Arnold Kling  

File this Under Charles Murray Watch?

PRINT
Match the Passage to the Book... The Puzzling Ethics of Emergen...

Sabrina Tavernise writes,


Professor Reardon is the author of a study that found that the gap in standardized test scores between affluent and low-income students had grown by about 40 percent since the 1960s, and is now double the testing gap between blacks and whites.

The article does mention Murray.


Comments and Sharing


CATEGORIES:



COMMENTS (6 to date)
George writes:

Maybe Razib Khan was right,

A perfect meritocracy would replace cultural class with biological caste.

http://blogs.discovermagazine.com/gnxp/2011/08/the-end-of-environmental-inequality-means-the-rise-of-genetic-inequality/

steve writes:

Nice study. Other key points from your link.

"Second, as Greg Duncan and Katherine Magnuson note in chapter 3 of this volume, the income achievement gap is large when children enter kindergarten and does not appear to grow (or narrow) appreciably as children progress through school. "

So, it is not the schools. Perhaps Heckman is correct?

" Family income is now nearly as strong as parental education in predicting children’s achievement."

Thanks for the reference.

Steve

Steve Sailer writes:

People who read The Bell Curve carefully 18 years ago are not surprised.

CF writes:

[Comment removed pending confirmation of email address and for rudeness. Email the webmaster@econlib.org to request restoring your comment privileges. A valid email address is required to post comments on EconLog and EconTalk.--Econlib Ed.]

Chris Koresko writes:

Several things about this article seem worth commenting on here:

* The author reflexively treats the increase in the achievement gap as a problem in need of a cure. She suggests that it may be reasonable to be "blaming the problem on the richest of the rich" for spending money to raise their kids well.

* In the 1200-word long article, I don't see any mention of whether the growth in the achievement gap is due to the rich kids doing better, the poor kids doing worse, or both. Suppose the bigger gap is entirely due to rich kids' academic performance having improved. Is that still a problem?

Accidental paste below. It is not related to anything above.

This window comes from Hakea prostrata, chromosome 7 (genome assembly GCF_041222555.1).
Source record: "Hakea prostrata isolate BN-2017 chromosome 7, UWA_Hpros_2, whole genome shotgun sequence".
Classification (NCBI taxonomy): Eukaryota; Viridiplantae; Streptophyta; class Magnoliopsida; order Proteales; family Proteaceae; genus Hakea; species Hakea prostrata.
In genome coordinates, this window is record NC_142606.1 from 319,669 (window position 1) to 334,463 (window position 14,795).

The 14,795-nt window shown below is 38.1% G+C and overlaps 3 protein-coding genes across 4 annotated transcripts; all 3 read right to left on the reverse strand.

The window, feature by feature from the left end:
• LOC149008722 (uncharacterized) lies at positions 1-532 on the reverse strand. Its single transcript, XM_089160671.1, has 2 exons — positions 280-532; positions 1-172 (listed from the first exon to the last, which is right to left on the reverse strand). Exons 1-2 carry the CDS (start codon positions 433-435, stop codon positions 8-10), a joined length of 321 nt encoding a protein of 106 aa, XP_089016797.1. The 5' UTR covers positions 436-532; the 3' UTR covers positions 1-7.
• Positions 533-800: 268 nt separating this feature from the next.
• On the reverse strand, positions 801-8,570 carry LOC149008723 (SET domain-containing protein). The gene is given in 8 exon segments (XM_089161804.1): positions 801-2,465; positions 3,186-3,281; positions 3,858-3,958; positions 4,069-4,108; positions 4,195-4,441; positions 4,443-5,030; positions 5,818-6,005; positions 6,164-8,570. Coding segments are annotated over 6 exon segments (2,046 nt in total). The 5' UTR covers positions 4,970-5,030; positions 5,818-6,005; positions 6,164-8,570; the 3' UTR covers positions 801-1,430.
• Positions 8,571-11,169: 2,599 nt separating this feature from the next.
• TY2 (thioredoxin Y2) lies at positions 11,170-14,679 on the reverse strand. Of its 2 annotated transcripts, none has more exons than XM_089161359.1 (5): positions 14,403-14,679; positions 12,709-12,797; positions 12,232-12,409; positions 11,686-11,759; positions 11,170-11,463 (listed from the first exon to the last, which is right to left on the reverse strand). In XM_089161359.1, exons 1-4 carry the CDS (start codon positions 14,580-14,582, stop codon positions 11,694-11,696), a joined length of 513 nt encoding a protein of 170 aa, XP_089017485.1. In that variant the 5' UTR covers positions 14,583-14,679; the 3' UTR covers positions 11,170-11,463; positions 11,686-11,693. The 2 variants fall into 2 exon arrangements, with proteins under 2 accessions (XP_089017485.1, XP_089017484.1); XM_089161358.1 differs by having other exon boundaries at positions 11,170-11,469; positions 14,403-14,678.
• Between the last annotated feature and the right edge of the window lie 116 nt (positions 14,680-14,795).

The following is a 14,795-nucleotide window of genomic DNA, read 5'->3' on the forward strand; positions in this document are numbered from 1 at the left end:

* There's a mention -- in the second-to-last sentence -- that "less educated Americans... tend to be single parents." The article refers to this as an "equally important driver" of the grown of the gap.

* What would Bryan Caplan make of this: James J. Heckman, an economist at the University of Chicago, argues that parenting matters as much as, if not more than, income in forming a child’s cognitive ability and personality, particularly in the years before children start school. “Early life conditions and how children are stimulated play a very important role,” he said.

* Charles Murray... argued... the social policies of the 1960s, like welfare and other government programs... provided incentives for staying single. The article uses the word "contended" for Murray's claim. But that claim is easily testable, at least in the sense that one can compute the impact of those policies on the relative financial impact on a single mother with and without them.

* I can't help but notice that the achievement gap in the plot inflects strongly upward just as the Great Society programs kick in around 1970. This is just about the same time that the poverty rate for families stopped declining. Coincidence?

Seth writes:

I don't think Sowell's Black Rednecks and White Liberals gets near enough attention.

He traced the roots, evolution and feedbacks of the 'low income' culture quite well in it.

Comments for this entry have been closed
Return to top